How to take better pictures? Bastian’s favorite composition techniques

How to take better photos?

Sony A7rII | Zeiss Loxia 21mm 2.8 | f/8.0 |

Most of you are here for lens reviews and other articles covering gear but we think it is only responsible to look beyond gear from time to time, since your skills as a photographer are much more important in the end. In this article Bastian describes his most often used composition techniques and we hope that you can get some inspiration from them to improve your own photography skills.

Part I: Composition

In this part I will try to show you a few composition techniques that I regularly use. Memorize them so you can use them when out shooting!

Repertoire

These are some techniques I regularly use, some of them can also be combined for enhanced effect. They have become my “repertoire” and I often look for possibilities to use them in the field.

Symmetry

composition 10mm 5.6 hyper wide heliar how to take better photos
Sony A7rII | Voigtländer 10mm 5.6 HWH E | f/5.6

A clever use of symmetry can yield very interesting shots. You need to be very careful here though, if your alignment is somewhat off and the viewer notices this the image will loose its visual impact.

Sony A7rII | Voigtlander 10mm 5.6 Hyper Wide Heliar E | f/8.0 |

Reflections

bastian kratzke sony a7rii a7s photography aspects important introduction manual lenses
Sony A7rII |Loxia 21mm 2.8 | f/4.0

Reflections are often a subtype of Symmetry but nevertheless worth mentioning. I even dedicated them a whole album.

Sony A7rII | Zeiss Loxia 35mm 2.0 | f/11

Silhouettes

mitakon 50mm 0.95 zhong yi optical dark knight speedmaster a7 series a7rii a7r2 a7rm2 a7s sony e-mount fe
Sony A7s |Zhong Yi Mitakon 50mm 0.95 | f/0.95

Unfortunately many people think every photo needs to be an HDR nowadays and try to avoid black or white areas by all means.  But sometimes a silhouette, especially with black foreground and colorful background, can yield the more striking image as contrast will be much higher and the shapes will draw more interest.

Sony A7rII | Zeiss Loxia 85mm 2.4 | f/8.0

Sunstars

sunstar sun sunburst blendenstern diaphragm stroke 10 7 8 14 18
Sony A7rII | Zeiss Loxia 21mm 2.8 | f/8.0

With a low sun or strong point light sources at night you can also try creating a sunstar somewhere in the frame as an additional point of interest. You might want to have a look at this article for further reference.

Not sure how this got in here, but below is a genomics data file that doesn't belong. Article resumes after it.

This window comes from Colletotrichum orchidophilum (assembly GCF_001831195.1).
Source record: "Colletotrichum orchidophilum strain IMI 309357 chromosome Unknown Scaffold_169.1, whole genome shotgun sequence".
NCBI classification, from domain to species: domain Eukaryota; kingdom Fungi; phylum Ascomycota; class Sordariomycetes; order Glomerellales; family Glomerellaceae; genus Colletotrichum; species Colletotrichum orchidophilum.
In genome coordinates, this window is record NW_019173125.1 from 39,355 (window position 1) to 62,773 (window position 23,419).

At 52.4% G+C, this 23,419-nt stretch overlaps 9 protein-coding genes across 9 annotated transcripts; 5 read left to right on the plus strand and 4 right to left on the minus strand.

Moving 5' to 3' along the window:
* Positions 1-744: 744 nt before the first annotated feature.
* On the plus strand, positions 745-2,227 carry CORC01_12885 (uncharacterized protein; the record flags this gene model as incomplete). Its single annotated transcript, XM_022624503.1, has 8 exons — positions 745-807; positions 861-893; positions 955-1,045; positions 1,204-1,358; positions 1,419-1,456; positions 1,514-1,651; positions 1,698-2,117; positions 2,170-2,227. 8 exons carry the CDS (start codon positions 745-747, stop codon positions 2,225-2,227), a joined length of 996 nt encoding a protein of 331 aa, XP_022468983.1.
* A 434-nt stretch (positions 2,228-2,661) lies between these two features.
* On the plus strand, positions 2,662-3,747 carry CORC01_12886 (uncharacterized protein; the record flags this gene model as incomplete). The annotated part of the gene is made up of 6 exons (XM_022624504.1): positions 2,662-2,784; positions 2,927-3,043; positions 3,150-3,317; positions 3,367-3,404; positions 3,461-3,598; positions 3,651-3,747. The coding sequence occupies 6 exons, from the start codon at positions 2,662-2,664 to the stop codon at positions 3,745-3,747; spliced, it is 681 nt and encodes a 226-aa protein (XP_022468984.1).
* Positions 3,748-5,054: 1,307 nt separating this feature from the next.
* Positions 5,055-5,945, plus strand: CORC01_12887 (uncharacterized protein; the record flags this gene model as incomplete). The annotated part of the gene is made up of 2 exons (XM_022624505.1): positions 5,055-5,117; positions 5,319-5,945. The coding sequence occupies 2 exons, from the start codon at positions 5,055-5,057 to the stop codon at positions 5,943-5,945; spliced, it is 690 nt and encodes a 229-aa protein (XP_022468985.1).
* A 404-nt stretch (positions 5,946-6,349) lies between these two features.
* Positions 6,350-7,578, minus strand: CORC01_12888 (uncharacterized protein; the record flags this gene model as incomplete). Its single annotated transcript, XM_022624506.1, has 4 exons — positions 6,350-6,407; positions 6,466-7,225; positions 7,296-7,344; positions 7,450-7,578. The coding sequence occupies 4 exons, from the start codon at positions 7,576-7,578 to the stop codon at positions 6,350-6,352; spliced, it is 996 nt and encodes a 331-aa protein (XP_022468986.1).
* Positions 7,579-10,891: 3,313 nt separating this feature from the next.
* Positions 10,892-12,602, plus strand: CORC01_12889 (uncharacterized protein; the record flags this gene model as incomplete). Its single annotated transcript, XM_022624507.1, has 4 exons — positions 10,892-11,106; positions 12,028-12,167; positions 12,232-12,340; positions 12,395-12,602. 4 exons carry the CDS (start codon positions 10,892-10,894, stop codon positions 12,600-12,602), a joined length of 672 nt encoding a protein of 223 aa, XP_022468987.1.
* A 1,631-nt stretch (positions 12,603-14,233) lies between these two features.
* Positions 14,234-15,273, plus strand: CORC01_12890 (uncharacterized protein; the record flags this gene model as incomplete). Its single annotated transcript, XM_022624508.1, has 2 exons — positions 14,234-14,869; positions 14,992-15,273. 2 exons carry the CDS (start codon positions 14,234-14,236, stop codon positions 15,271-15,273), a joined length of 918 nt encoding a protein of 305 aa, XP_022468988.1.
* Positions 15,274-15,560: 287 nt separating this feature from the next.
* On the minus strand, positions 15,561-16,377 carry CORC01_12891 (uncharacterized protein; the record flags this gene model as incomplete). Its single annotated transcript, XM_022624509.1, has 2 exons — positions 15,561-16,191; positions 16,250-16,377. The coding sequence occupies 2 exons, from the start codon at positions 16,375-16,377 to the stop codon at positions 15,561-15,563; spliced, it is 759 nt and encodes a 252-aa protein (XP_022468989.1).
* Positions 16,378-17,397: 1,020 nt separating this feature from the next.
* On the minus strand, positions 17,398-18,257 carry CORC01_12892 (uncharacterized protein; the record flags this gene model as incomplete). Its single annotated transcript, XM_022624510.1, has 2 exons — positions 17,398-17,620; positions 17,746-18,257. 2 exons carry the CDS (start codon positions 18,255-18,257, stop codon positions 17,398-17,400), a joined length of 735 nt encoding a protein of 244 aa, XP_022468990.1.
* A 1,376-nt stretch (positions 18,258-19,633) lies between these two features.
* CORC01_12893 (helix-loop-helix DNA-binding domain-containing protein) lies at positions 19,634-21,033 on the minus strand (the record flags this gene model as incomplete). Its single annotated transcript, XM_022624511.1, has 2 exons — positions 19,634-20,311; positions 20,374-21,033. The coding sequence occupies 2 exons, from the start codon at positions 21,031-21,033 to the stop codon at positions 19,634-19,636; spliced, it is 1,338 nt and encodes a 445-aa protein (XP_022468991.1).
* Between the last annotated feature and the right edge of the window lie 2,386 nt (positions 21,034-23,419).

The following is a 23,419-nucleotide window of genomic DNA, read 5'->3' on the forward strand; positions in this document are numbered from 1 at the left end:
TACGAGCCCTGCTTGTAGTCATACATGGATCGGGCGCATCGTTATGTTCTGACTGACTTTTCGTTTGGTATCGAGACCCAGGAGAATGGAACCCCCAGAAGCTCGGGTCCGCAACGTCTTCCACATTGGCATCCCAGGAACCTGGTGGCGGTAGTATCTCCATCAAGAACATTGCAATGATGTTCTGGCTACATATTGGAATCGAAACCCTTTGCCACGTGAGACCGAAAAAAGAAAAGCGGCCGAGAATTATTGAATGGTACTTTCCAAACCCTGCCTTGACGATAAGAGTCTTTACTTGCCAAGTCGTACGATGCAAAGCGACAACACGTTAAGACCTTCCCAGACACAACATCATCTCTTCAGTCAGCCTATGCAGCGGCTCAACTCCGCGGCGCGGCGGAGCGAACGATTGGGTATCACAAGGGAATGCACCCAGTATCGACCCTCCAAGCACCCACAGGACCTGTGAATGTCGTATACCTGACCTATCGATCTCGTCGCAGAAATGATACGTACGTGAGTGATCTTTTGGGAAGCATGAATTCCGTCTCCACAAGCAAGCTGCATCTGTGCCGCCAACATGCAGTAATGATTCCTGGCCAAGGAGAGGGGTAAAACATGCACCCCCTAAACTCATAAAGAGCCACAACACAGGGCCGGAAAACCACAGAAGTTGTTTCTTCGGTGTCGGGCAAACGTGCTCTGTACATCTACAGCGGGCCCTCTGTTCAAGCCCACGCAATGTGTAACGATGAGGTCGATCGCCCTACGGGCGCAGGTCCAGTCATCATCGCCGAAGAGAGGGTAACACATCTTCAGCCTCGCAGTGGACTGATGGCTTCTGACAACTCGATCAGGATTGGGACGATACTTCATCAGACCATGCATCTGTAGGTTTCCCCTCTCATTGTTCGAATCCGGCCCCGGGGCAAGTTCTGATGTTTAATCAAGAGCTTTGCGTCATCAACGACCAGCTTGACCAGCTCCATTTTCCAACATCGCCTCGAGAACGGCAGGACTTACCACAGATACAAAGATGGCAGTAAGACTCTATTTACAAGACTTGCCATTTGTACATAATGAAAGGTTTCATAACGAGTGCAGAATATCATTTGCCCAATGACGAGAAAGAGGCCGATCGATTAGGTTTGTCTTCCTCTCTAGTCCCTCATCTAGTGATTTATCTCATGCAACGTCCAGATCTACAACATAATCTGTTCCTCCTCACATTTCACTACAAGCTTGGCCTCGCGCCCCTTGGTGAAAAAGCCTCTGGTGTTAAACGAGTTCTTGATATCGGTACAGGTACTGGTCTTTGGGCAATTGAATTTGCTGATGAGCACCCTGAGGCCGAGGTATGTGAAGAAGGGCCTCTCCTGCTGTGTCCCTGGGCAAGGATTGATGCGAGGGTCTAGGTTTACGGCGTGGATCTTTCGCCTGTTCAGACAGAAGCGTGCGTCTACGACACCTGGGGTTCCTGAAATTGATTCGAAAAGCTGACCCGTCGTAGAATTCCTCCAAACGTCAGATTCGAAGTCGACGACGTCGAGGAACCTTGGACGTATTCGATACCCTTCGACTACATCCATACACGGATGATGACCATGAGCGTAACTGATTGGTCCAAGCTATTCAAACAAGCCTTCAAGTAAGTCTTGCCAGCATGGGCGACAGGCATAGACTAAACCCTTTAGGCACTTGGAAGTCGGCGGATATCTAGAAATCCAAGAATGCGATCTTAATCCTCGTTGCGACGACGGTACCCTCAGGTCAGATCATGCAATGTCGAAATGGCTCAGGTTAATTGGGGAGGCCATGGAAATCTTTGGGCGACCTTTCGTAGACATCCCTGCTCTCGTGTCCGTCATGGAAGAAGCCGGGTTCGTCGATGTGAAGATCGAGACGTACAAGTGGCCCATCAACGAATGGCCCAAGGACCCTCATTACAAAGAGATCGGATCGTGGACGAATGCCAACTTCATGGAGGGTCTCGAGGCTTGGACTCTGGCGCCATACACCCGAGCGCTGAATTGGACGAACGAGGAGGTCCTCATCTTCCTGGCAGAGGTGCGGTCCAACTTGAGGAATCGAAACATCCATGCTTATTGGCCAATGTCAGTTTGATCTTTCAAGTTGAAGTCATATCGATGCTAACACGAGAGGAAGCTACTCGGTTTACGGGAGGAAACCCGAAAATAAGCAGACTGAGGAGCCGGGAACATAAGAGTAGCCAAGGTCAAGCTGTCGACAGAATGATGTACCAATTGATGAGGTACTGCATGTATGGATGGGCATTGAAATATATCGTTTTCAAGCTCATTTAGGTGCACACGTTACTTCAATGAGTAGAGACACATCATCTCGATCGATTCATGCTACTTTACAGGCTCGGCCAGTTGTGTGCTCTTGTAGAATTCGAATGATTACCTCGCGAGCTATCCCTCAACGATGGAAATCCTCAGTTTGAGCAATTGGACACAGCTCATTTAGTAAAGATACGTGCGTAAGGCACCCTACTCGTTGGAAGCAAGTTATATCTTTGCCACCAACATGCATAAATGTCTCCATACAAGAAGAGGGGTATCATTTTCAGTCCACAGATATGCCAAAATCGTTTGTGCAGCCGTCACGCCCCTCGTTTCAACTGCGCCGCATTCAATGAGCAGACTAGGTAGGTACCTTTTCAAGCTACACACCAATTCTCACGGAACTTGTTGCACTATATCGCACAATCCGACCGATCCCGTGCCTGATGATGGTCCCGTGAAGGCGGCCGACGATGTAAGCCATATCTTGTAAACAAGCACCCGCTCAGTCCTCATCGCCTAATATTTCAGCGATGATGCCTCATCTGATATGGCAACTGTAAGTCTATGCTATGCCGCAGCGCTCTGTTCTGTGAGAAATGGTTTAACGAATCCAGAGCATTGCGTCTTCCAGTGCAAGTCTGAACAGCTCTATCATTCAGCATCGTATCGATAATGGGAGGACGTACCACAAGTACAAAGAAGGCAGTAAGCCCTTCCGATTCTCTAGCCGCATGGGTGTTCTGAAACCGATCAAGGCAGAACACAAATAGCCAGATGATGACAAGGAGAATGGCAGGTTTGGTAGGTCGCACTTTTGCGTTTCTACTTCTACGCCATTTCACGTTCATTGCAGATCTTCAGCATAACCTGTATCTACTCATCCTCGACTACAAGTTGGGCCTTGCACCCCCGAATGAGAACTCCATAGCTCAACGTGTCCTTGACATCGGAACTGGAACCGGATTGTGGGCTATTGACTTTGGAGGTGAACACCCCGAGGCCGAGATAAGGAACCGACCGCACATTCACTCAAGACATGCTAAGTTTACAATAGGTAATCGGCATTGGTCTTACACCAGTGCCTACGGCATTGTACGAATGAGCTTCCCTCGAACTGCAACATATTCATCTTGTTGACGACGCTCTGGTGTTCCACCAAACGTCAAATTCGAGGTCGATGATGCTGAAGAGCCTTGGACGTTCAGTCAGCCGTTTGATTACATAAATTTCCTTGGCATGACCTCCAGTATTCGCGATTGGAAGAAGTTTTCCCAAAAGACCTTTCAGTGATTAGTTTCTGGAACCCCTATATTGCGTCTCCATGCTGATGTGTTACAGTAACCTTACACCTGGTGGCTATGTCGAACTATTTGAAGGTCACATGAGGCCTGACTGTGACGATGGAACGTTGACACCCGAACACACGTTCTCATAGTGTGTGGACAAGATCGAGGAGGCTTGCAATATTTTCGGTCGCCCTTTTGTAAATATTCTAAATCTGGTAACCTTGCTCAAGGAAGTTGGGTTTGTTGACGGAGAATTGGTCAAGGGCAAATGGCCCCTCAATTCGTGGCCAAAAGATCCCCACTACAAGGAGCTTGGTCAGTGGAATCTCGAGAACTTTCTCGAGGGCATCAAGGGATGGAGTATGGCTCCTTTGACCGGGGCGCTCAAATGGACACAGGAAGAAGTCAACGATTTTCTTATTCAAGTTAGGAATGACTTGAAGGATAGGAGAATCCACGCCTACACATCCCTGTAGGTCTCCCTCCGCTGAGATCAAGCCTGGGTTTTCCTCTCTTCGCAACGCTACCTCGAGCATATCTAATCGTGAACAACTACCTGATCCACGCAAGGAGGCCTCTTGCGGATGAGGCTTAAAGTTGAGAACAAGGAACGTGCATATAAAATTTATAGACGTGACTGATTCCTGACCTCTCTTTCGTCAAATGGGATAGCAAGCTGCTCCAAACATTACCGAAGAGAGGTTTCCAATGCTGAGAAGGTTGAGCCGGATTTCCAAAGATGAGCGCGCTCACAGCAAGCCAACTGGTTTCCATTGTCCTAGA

sunstar sun sunburst blendenstern diaphragm stroke 10 7 8 14 18
Sony A7rII | Zeiss Loxia 21mm 2.8 | f/5.6

Framing

composition 10mm 5.6 hyper wide heliar how to take better photos
Sony A7s | Batis 18mm 2.8 | f/11 |

Framing in terms of composition means creating a frame for your subject in the picture. This is not a technique I use very often, but still there are certain situations this can be used for nice visual impact or just creating depth.

Sony A7rII | Zeiss Loxia 85mm 2.4 | f/11

Converging verticals

composition 10mm 5.6 hyper wide heliar how to take better photos
Sony A7rII | Voigtländer Ultra Wide Heliar 5.6/12 | f/11

In architecture I often despise converging lines and will try to avoid or correct them in post. Nevertheless if used correctly they can also exaggerate the size of buildings and improve the composition.

Sony RX100 MKI | 17.4mm | f/4.5

Geometric Shapes

composition how to take better photos
Nikon D800 | Nikon AF-S 200mm 2.0G VRI | f/2.0

Try looking for geometrical shapes: rectangles, squares, circles, triangles. Keep it simple!

Sony A7rII | Voigtländer 10mm 5.6 HWH E | f/8.0

Juxtaposition

composition 10mm 5.6 hyper wide heliar how to take better photos
Nikon D700 | Nikon AF-S 105mm 2.8G | f/3.0

Bringing things together in photos that are rarely seen together can also yield interesting photos. You need to watch out to not make it look too staged though.

Further things to think about

Golden ratio / Rule of thirds

vm-e close focud helicoid adapter nahadapter nah voigtländer zm leica m m-mount emount e-mount a7 a7r a7rii a7s
Sony A7rII | Zeiss ZM 35mm 1.4 T* Distagon + VM-E | f/1.4

You have probaly all heard of this one. It suggests placing your subjects in the thirds of the frame to archieve a harmonic composition. In general I tend to agree and you will see many of my photos that follow this rule, but you will also find quite a few where I placed the subject right in the center of the frame and it adds to the image.